We lived in a small gray house built on sand. The two-bedroom frame house had one floor, no basement and no attic. Four similar houses and a narrow one-way street separated us from the bay. Twice a day at low tide the smell of our neighborhood was its most distinguished feature. Stinking mud and dead fish marked our territory. The air was kinder at high tide as the rising water bathed away the stench. Misty breezes swept across the bay or rolled in from the ocean on the eastern shore. On this peaceful side of the island there was little traffic or noise, even in summer. Bell buoys rang in the distance, guiding ships along the shore. We could hear the solitary cries of seagulls, an occasional clamor of ducks by the bay, the murmur of small boats passing. These were sounds so familiar we barely noticed them, as we moved through the daily drama of our lives.
West Maple Avenue was just three blocks north of the tracks. The people who lived on this backside of the island were firmly anchored in place. They were descendants of whalers, fisherman and sailors and they still got much of their sustenance from the sea. Crab traps dangled from the bulkhead by the bay. Neighbors who did not have boats fished from docks, from bridges, or from the shore. Many still knew how to dig for clams or harvest oysters. Most families had rowboats, often handmade. Roped to pilings in the shallow bay, these small boats were left stranded in the muck by the receding tide, and were lifted again when the water returned. Knowing the schedule of the tides was essential. To arrive home by boat at low tide meant that mooring close to shore was impossible. No one could walk from boat to beach once the receding water exposed the soft muddy bottom of the bay. No solid ground existed beneath the sucking slime of the island’s muddy shore. If careless, a person could sink slowly into the mire, and disappear without a trace.
All the houses on our street were brown, gray or white. Our own was shingled gray with white shutters. Flower boxes made of gray and white brick lined two sides of our front porch. Our front steps met the sidewalk. A patch of grass grew between the sidewalk and the street. Narrow strips of grass sprouted in the sand in the alleys between our house and our neighbors on each side. Fences covered by blue and white morning glories in summer, by brown vines in winter, bordered our square backyard. A willow tree grew on one side of the yard, a lilac bush on the other. Blue sky, purple and yellow pansies, red geraniums and patches of green leaves splashed the only bit of bright color on our otherwise pale landscape. On this west side we had gray water and mud. We had sun bleached sand, seashells and concrete. On the east side of the island, neon motel signs lined the beach. Flashing lights on arcade signs and amusement rides lined the boardwalk. A sightseeing boat painted bright orange and blue was moored on the east end of the harbor. These colorful exceptions stood in cloying contrast to the quiet tones of earth and sea that surrounded us. Even those garish symbols of commercialism often disappeared under the heavy blanket of fog that so often covered our island.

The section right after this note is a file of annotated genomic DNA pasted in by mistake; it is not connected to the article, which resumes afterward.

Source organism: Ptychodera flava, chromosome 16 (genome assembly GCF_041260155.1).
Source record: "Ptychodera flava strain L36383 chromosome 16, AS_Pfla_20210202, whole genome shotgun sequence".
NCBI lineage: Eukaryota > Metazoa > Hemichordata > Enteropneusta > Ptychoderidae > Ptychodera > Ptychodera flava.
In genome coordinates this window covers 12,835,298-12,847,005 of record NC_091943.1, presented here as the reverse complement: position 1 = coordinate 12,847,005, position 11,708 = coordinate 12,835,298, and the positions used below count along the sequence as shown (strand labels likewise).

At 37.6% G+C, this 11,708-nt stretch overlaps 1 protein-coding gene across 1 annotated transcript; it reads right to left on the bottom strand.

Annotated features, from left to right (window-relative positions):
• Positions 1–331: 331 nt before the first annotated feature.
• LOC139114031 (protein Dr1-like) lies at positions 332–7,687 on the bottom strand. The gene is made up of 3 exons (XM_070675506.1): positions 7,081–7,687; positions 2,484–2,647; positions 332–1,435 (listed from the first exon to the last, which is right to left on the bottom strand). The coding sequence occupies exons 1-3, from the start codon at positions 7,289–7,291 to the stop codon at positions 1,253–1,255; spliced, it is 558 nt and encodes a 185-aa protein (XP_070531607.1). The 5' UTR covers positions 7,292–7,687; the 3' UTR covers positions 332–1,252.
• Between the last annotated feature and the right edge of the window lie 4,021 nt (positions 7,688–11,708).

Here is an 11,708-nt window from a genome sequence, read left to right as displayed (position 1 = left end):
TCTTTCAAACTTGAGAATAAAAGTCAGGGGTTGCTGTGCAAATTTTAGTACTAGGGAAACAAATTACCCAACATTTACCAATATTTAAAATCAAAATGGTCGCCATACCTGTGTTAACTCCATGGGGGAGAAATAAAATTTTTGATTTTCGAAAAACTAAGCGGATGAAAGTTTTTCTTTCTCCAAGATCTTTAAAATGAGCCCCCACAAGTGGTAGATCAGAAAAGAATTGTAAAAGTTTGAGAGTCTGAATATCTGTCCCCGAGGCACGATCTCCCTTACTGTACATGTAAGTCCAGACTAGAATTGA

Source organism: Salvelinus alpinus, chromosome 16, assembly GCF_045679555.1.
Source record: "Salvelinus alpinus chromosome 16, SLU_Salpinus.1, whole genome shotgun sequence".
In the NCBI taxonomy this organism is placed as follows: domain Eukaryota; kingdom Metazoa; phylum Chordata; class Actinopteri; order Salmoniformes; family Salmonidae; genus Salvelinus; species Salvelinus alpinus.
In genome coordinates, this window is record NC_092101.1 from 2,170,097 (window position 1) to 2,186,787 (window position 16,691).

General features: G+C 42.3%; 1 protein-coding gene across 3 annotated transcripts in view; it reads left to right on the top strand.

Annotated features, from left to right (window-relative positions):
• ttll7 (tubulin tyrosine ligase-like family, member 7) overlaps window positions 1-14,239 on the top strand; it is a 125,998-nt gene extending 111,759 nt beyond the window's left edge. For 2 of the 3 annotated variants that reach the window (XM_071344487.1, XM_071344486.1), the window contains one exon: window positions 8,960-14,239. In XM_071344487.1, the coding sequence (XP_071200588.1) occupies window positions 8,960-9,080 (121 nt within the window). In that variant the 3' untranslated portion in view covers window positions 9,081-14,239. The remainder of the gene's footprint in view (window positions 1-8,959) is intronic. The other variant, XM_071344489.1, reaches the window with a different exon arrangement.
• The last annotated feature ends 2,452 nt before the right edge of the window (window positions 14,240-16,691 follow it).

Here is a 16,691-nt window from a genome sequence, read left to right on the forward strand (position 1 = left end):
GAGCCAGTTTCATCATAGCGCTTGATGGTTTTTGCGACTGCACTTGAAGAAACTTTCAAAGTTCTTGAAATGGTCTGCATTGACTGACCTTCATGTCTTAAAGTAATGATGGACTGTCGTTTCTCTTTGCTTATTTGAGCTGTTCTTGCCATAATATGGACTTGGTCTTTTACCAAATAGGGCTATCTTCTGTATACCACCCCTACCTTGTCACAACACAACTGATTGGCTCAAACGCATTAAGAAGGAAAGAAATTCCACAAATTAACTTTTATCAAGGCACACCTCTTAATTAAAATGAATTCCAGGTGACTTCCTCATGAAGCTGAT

No one I knew ever left this place. There were no vacations to faraway places, no commuting to work in distant cities, no moving away from home. Generation after generation weathered storms that swept houses off their foundations. Again and again residents rebuilt their damaged homes. Every few years hurricanes or northeasters brought floods that washed in from all directions, burying the island for days at a time. Surging tides pushed sea water into our homes. Inches of mud had to be shoveled out before evacuated residents could return. Our wallpaper had several lines of water marks, the highest two feet above the warped floor boards. Cushions had floated off the chairs and sofa in that worst of all storms. The water destroyed all our family pictures. Our salt stained, mud caked shoes, left in closets or under our beds as we fled the rising tide, had to be sprayed clean with a hose. Once they dried in the sun we tried in vain to return the stiff leather to its natural softness by lathering the shoes with Vaseline. We wore them hard and cracked and falling apart. Like everything else they smelled of mold and mildew. The musty odor never left our homes before another storm came to intensify the damage and the smell.
From a distance of more than forty years I turn my thoughts with trepidation to that old gray house by the sea. For a week I have allowed my mind to wander outside, remembering the island and the neighborhood, but avoiding this house. Today I have decided to be brave. It is dark inside as I enter by the front door. No one is home. The red glow of hot coals radiates through the glass door of the old metal stove in the corner. I think of Goldilocks as I walk slowly forward. What have the people who live here left behind for me to borrow?
A voice from the past reminds me that I am no Goldilocks. I remember my father’s ornery laugh. “I always wanted two children” he would say to whomever might listen. “I wanted a boy first, then a girl. I wanted a little girl with blond curly hair and blue eyes, like Shirley Temple. But first I wanted a son! And look what I got: a girl first, a girl with straight mousy brown hair and brown eyes. Not a curl on her head! I had to wait three more years to finally get my son!” Sooner or later everyone he knew heard this story. His female, brown-haired, brown eyed, first born child heard it often enough to help assure that she would eventually be the one to leave this place. She was barely sixteen when she swung her errant hair over her determined shoulders and strolled quietly away.